Evins had originally been on the Veteran’s Affairs Committee and was not eager to change assignments. He had risen to the ranking member of the committee, but when Congressman Albert Gore was elected to the U. S. Senate in 1952, Tennessee was left without a member on the House Appropriations Committee.
Congressman Evins was urged by his colleagues in the Tennessee Congressional delegation to seek a seat on the Appropriations Committee and he reluctantly agreed. It proved to be very beneficial for Evins’s district and Tennessee.
Congressman Evins was one of the few Tennessee Congressmen who refused to sign the infamous “Southern Manifesto” in the 1950s, despite being one of the more conservative Democratic members of Tennessee’s Congressional delegation.
Evins was the sponsor of the national Vocational School Act, as he realized not every student had the potential or interest in attending an institute of higher learning. That particular act provided federal funding in more than 3,000 counties in the United States where school systems did not have an operational vocational program.
Congressman Evins also believed an improved vocational program would not only help young people, but those adults who had lost their jobs and needed a new trade and allow them to once again enter the job market. It also afforded other adults the opportunity to improve their own skills and get a form of continuing education.
Although a strong Democrat, Joe L. Evins worked closely with Republican Congressmen Jimmy Quillen and John J. Duncan. Evins was not a political partisan when it came to doing things for Tennessee.
Congressman Evins also found the time to pen a book, Understanding Congress, which was a remarkably good book in describing the workings of Congress.
Evins could indeed be a partisan Democrat and by the 1960s the Republicans were beginning to challenge the long domination of Volunteer State politics by the Democratic Party. In 1964, both of Tennessee’s Senate seats were up for election, due to the death of Senator Estes Kefauver. Both Albert Gore and Congressman Ross Bass faced determined opposition from Memphis businessman Dan Kuykendall and Huntsville attorney Howard Baker, respectively. Joe L. Evins managed the Tennessee campaign for the Lyndon Johnson – Hubert Humphrey ticket. He also did all he could to help both Senator Gore and Congressman Bass.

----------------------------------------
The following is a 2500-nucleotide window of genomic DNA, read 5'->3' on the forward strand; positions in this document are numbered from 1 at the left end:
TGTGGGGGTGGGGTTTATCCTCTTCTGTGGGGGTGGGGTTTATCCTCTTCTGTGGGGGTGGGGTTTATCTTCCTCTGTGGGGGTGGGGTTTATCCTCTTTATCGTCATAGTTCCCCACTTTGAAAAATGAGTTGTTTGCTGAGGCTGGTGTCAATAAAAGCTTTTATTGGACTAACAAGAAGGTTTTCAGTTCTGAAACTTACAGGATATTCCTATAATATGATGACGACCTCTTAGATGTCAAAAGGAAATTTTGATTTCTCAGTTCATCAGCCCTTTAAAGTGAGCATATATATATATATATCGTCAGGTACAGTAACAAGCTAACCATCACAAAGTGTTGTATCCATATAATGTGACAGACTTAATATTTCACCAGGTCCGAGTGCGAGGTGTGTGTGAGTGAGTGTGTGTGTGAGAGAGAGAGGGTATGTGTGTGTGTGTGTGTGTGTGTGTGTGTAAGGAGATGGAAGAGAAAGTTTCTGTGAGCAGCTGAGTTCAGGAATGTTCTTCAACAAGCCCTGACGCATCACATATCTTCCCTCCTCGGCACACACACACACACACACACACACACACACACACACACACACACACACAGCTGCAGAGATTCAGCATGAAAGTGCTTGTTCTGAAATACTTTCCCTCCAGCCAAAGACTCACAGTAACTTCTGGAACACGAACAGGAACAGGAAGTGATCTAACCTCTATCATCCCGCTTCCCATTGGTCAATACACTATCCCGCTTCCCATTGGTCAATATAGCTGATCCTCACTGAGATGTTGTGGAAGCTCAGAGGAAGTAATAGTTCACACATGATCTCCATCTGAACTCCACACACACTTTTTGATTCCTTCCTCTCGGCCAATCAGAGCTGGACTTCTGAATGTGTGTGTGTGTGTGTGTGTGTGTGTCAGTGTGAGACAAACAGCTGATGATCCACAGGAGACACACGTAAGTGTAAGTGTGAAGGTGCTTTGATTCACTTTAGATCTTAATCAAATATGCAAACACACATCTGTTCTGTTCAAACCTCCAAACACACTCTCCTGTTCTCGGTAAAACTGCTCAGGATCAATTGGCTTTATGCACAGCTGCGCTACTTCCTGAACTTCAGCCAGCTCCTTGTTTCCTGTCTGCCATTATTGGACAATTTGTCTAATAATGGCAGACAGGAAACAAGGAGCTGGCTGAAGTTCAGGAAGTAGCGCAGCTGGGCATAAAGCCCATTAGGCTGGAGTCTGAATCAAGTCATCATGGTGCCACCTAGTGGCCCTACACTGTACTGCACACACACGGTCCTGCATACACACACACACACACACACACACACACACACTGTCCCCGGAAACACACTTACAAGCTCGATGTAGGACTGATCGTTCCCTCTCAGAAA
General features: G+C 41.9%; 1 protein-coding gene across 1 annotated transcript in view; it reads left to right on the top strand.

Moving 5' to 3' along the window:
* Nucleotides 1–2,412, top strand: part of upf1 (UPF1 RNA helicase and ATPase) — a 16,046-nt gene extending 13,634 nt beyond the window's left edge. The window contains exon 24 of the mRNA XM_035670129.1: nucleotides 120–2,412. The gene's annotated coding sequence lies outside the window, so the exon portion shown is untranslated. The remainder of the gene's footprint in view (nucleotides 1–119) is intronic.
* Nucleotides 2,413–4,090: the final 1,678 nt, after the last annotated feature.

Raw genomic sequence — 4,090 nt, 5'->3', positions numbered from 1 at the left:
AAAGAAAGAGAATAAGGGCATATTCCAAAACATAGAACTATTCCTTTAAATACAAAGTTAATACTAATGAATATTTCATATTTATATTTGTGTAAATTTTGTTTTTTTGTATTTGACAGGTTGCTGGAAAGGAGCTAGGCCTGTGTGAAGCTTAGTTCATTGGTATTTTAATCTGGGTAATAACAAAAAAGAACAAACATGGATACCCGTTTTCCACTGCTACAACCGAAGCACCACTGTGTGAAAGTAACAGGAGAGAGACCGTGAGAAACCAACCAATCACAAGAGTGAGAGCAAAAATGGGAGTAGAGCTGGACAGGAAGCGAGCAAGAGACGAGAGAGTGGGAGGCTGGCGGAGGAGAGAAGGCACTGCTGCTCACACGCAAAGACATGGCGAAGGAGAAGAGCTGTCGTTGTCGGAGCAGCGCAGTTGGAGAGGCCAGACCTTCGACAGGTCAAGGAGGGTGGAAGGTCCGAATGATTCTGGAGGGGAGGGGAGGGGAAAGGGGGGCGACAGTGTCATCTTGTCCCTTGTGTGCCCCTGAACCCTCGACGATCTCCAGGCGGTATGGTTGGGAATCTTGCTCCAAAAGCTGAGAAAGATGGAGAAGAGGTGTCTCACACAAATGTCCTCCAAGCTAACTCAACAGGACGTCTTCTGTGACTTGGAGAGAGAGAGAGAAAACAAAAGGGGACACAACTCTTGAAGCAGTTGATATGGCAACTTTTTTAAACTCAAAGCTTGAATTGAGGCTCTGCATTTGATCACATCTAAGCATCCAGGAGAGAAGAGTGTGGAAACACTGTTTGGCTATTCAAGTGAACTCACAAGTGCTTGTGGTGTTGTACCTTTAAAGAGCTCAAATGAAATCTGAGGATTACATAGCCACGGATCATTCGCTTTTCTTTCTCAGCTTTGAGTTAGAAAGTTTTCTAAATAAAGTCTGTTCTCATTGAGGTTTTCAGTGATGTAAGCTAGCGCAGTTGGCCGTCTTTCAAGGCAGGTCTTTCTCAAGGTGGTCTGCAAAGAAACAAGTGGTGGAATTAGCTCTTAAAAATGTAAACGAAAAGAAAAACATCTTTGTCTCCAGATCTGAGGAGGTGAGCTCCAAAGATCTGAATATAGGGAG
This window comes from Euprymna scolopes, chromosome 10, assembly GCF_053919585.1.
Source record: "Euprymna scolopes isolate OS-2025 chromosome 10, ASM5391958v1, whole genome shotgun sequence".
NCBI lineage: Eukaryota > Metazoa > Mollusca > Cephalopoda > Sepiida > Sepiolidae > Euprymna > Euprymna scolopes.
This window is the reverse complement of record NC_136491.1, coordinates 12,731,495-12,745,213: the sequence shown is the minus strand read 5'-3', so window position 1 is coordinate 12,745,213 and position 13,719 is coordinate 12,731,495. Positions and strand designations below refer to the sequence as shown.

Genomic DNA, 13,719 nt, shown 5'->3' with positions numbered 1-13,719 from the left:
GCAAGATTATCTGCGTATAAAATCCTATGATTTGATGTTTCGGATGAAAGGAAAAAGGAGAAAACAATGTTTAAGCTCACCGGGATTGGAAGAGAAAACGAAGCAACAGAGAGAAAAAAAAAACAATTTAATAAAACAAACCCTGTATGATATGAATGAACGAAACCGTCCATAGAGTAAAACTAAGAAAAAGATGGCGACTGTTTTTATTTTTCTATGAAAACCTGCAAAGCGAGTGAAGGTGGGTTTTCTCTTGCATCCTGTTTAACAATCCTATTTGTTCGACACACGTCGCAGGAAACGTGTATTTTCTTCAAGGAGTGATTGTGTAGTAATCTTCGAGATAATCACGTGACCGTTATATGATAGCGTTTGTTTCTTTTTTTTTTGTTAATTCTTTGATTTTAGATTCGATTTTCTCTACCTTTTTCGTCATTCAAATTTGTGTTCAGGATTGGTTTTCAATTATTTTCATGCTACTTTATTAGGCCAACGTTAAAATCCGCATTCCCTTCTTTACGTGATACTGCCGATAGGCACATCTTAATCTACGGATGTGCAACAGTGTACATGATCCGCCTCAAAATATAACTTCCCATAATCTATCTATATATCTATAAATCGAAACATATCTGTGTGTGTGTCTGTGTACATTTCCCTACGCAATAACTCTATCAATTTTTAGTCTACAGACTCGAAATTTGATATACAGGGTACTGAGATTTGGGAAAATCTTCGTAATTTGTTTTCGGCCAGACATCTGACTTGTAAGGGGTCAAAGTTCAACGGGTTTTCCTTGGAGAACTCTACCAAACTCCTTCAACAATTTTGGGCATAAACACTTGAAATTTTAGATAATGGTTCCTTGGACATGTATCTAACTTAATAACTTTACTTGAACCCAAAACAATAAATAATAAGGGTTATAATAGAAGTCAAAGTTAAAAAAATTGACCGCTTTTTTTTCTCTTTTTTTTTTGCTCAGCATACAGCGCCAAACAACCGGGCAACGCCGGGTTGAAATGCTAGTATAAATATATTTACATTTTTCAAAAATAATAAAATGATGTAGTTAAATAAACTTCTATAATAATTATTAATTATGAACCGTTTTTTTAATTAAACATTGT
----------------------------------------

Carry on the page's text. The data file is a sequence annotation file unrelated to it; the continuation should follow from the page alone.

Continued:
Tennessee had voted for the GOP presidential candidates in the last three elections; Eisenhower had carried Tennessee in 1952 and 1956 and Richard Nixon had won the Volunteer State in 1960. Evins was delighted when his friend Lyndon Johnson defeated Barry Goldwater in 1964, winning Tennessee along the way. He was also pleased with Senator Gore and Ross Bass’s victories in the Senate races.
Tennessee’s politics were changing and the 1964 election would be the last big victory for Democrats for sometime. Although Buford Ellington returned to the governor’s mansion in 1966 after a bitter primary with John J. Hooker, Howard Baker defeated Governor Frank Clement for the United States Senate after Clement had beaten incumbent Ross Bass in the Democratic primary. By 1971, Republicans would occupy the governor’s office and both of Tennessee’s seats in the United States Senate.
By 1973, Republicans held a majority of Tennessee’s Congressional seats.
That would change in 1974, a disastrous year for the GOP following the Watergate scandal and the fall of Richard Nixon.
Joe L. Evins decided against running again in 1976 and announced his retirement from Congress. At the time he held the record for the longest continuous service of any Tennessee Congressman. Evins’s retirement allowed Albert Gore, Jr. to begin his own political career and he won a hotly contested primary to succeed Joe L. Evins.
Evins briefly served in the administration of Governor Ray Blanton and then retired from public life, although he continued to be active. Even as a former Congressman, Joe L. Evins continued to promote his home of Smithville and Middle Tennessee. Evins worked just as hard to promote festivals native to Tennessee as he did to recruit businesses to Tennessee and jobs for Tennesseans.
Joe L. Evins had also married well; his wife Ann was the daughter of a judge and their union produced three beautiful daughters. Joe’s brother was very prominent in the banking industry in Middle Tennessee and a nephew later founded the Cracker Barrel restaurant chain. By all accounts, his personal life was a happy one.
Joe L. Evins, after a very active and productive life, began to slow down.
He died on March 31, 1984.
Joe L. Evins was truly the last of the old time Congressmen from Tennessee.